# Approximation/sampling of complex Likelihoods

I would like to ask a quite vague question, in order to gather references and ideas about that topic.

My question is the following:

In cases where the computation of Likelihood in Bayesian framework is complex or computational inneficient, what other methods/approximations exist in order to either calculate/approximate the Likelihood or take samples from it.

• Dec 16, 2020 at 13:44
• ... and this stored google search Dec 16, 2020 at 13:44
• Dec 16, 2020 at 15:44

The (probably) more popular method is Approximate Bayesian Computation. Suppose I have observed data $$x$$ and want to infer parameters $$\theta$$. The basic idea behind this is to generate samples from an appropriate probability distribution $$x_{\text{synthetic}} \mid \theta \sim\text{model}(\theta)$$. If $$x_{\text{synthetic}}$$ is ''close'' to $$x$$ retain $$\theta$$. wikipedia page for ABC. This is okay if we can't write down the likelihood but can easily simulate from the model. (e.g. lots of predator-prey or birth-death type models).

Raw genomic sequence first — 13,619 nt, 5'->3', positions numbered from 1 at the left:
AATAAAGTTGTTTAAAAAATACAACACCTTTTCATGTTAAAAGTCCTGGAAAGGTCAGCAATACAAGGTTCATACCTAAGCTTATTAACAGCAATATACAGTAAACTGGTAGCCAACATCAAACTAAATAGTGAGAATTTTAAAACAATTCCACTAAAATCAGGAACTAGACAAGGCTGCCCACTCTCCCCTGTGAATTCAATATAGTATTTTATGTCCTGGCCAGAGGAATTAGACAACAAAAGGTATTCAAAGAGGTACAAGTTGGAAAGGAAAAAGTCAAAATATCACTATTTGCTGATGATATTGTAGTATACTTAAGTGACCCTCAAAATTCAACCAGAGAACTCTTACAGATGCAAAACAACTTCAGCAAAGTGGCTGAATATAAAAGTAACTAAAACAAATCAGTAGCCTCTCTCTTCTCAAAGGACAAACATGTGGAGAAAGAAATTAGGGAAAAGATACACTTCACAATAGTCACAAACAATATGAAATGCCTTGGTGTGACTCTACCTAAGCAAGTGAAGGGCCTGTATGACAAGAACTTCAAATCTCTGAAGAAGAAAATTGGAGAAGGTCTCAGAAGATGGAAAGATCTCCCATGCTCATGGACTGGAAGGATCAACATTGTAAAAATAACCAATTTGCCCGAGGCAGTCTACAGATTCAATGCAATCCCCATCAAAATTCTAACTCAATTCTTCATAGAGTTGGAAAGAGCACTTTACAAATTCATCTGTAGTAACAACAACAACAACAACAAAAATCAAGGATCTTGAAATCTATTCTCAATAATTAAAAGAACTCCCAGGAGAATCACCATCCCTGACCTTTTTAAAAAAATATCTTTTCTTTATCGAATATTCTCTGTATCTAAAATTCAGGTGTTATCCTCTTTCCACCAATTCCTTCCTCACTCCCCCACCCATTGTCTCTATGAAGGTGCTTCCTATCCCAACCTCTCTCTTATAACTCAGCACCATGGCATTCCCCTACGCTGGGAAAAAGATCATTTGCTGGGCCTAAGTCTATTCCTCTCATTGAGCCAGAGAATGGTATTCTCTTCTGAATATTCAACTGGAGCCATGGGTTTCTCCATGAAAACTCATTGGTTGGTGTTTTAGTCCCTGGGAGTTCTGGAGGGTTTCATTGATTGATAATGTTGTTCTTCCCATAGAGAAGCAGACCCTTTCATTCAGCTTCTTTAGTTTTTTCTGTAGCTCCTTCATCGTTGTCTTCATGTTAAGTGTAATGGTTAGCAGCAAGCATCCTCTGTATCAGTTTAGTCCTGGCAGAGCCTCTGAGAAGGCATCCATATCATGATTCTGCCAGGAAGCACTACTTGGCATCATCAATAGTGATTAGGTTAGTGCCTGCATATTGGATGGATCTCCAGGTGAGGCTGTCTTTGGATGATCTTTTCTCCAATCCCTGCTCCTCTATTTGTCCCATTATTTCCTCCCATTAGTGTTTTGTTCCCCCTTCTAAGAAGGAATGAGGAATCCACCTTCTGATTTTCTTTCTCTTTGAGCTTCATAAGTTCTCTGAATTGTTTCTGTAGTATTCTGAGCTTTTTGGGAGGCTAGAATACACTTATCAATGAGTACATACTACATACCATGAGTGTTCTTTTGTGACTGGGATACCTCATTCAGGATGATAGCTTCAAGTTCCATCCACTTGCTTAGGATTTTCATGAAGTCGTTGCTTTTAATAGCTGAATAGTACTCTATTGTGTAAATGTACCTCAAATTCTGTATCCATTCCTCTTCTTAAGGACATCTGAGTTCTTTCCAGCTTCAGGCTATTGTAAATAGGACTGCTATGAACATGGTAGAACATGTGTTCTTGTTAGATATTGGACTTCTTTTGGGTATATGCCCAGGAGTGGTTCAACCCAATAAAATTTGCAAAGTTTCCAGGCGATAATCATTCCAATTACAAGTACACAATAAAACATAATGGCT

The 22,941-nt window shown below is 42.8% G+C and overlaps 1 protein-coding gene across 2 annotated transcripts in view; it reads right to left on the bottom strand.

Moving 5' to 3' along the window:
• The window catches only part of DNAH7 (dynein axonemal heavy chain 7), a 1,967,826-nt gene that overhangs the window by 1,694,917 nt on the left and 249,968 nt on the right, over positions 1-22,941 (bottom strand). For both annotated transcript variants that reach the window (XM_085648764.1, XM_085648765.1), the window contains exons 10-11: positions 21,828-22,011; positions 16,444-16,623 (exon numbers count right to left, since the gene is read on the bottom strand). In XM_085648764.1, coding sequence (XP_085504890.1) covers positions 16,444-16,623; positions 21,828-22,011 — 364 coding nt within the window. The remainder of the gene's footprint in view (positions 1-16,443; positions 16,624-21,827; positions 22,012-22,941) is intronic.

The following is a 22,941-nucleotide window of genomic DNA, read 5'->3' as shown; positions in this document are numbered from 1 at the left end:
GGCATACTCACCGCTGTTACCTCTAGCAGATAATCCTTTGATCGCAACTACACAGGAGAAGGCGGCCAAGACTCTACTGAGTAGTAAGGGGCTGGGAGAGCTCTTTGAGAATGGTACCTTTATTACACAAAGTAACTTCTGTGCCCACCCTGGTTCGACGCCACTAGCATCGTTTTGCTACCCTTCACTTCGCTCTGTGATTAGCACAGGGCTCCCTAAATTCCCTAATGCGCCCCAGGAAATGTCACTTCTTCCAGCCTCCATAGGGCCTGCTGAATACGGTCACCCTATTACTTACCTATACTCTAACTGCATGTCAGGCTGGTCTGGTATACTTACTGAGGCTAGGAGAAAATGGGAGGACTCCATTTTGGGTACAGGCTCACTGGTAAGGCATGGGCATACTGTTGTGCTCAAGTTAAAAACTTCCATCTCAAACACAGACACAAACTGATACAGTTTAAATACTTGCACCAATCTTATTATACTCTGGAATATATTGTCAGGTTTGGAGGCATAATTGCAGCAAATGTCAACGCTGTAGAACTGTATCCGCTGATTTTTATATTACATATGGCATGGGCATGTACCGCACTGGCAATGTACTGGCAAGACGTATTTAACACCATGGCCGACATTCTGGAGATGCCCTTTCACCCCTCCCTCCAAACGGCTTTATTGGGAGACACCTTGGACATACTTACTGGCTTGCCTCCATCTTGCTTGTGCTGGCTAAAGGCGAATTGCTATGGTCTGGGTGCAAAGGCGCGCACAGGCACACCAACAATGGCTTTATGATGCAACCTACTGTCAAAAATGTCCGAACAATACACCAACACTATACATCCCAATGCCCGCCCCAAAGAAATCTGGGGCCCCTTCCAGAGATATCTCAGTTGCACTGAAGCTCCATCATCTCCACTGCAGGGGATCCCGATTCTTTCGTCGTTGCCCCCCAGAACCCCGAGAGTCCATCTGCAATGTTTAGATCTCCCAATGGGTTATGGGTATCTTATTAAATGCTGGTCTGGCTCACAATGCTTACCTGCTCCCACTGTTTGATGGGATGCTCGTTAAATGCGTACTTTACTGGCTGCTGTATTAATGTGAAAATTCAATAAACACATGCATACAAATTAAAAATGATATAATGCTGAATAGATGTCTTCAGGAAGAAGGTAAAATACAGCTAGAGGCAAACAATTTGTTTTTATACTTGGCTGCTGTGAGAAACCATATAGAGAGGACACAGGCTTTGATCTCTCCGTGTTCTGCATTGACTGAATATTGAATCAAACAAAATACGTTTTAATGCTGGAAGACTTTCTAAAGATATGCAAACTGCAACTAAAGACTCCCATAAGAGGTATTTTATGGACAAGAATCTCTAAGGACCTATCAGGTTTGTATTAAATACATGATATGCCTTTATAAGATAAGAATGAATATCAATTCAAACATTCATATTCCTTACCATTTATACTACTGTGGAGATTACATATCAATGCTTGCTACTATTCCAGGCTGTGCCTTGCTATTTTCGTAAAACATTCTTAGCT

An other method is to use a Gaussian Process surrogate model (emulator) - a fast approximation to the 'true' model. Here we basically construct $$\widehat{\text{model}}(\theta)$$ and base inferences on a fast, approximate model with nice statistical properties. A key article on the approach is Kennedy & O'Hagan 2001. Although this article is about calibrating a deterministic model, we can also construct stochastic surrogate models, e.g. Binois et al 2018 and use this for calibration/inference. The nice thing about the emulator approach is that we can choose to either emulate the likelihood function or construct an emulator for the model directly.